Swazi police cannot guarantee protestors' safety

Tuesday, April 12, 2011

Mbabane - Authorities have warned that they cannot guarantee the safety of those who will participate in the planned protests in Swaziland today.

Civil servants, unionists and students are expected to take to the streets today in Mbabane demanding a democratically elected government be put in place and that King Mswati III and his cabinet step down.

"We have tried to talk to the organisers of the protests to reconsider since they have not even asked for permission to protest, which means that they will be doing so illegally," said Swaziland police spokesperson Wendy Hleta.

"We [therefore] cannot guarantee the safety of the people involved in the protests. We all know that in situations like this, violence might erupt and lead to injuries or worse, but we hope it does not reach that stage."

In a statement last week, Swazi Prime Minister Sibusiso Dlamini threatened that the protesters would be "dealt with" as the planned protest was illegal. 

"The planned protests do not have government's approval. This then renders the protest action illegal. We do not, therefore, expect any individual to participate in any such proposed protest action. Anyone who goes ahead with the protests would be dealt with in accordance with the laws of the country," said Dlamini.

Spokesperson for the Swaziland Solidarity Network (SNN), Lucky Lukhele, urged the organisers to proceed with the protest, which has been named "The April 12 Uprising".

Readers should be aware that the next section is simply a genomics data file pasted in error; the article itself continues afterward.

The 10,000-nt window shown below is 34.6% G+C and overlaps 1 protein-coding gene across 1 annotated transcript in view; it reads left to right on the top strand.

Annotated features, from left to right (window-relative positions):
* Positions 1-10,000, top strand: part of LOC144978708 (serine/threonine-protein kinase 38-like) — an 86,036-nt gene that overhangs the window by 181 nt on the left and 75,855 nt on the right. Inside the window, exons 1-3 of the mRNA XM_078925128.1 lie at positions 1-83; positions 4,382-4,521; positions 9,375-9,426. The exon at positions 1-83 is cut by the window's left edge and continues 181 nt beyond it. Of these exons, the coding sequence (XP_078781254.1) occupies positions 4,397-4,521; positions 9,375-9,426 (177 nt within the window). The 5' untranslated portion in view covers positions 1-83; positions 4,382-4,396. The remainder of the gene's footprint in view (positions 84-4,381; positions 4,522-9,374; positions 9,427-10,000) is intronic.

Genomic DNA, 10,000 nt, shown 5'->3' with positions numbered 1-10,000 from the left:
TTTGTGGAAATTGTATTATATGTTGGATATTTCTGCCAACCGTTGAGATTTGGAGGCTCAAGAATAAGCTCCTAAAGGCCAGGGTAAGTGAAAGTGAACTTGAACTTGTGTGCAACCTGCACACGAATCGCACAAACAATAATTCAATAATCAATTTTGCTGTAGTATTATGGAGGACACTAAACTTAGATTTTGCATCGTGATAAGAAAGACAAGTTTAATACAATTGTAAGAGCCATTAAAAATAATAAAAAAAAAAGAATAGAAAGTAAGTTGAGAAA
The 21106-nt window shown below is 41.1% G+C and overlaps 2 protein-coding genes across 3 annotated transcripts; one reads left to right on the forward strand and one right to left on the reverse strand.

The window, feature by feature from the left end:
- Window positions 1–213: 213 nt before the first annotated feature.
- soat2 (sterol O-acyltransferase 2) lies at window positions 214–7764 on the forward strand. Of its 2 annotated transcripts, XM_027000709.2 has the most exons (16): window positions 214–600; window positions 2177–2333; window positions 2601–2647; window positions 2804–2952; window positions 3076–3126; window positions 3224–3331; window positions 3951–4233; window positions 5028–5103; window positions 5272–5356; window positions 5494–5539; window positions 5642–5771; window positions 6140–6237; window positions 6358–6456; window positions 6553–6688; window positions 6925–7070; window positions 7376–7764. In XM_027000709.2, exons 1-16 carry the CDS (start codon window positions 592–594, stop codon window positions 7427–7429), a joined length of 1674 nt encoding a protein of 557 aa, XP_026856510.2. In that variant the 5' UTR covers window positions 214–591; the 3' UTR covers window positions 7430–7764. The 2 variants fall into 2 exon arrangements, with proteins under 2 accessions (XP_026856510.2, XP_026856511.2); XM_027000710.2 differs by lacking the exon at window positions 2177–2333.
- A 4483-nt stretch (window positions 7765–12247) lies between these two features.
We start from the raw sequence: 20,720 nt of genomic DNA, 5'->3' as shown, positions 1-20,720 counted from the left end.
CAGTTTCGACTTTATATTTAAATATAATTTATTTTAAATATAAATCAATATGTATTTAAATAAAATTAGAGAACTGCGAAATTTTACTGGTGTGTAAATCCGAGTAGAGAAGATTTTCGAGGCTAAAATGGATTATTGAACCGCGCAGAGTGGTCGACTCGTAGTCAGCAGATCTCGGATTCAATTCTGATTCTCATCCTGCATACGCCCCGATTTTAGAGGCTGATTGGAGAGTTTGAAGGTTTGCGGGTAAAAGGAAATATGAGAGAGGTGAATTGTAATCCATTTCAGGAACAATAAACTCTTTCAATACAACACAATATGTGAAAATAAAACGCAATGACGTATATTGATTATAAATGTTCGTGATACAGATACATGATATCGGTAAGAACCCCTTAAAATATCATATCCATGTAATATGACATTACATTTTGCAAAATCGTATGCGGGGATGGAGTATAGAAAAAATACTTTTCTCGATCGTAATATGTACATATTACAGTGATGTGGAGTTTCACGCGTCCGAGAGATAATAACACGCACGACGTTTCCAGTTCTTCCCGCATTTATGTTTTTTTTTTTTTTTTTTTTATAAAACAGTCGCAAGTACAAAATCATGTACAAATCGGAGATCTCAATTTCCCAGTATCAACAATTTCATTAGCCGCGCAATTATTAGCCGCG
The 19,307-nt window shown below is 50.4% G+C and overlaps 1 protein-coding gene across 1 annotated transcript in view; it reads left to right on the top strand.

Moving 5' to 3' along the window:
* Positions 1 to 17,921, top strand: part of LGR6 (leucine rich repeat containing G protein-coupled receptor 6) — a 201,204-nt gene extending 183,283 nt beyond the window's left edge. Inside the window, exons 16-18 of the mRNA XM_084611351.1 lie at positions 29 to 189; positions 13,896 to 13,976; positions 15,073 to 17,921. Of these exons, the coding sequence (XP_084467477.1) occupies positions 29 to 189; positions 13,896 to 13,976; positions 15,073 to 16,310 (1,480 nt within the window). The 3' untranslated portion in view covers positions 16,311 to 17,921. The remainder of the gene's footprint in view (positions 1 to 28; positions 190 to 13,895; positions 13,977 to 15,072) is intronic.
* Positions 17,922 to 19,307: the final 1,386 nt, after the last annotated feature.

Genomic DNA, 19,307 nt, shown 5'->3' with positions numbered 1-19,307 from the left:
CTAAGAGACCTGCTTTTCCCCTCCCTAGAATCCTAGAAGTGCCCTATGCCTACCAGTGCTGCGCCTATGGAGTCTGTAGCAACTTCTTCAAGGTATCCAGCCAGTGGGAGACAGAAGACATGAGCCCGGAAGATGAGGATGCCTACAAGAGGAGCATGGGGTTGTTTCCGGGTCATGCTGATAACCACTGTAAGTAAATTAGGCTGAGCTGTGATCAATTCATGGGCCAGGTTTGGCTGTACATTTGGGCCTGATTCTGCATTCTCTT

He said the 12 April date was significant to the Swazi people because political parties were banned on 12 April 1973 by Mswati's father, King Sobhuza II. The ban is still in place. Since the ban, trade unions started playing an important political role in the country.

The Congress of the South African Trade Unions, which is in support of the protests, has planned to blockade the border post between Swaziland and South Africa.

Maxwell Dlamini, president of the Swaziland National Union of Students, said it was time that Mswati and his cabinet stepped down because they had failed to combat poverty, unemployment and the high prevalence of HIV and Aids within the kingdom.

"International investors are reluctant to invest in Swaziland because of the lack of democracy. Statistics indicated that Swaziland faces high levels of inequality between rich and poor because more than 70 percent of the population live on less than $1 a day," said Dlamini.

He said more than 300 000 people in Swaziland depended on aid and that this was reason enough for Mswati to be removed. - BuaNews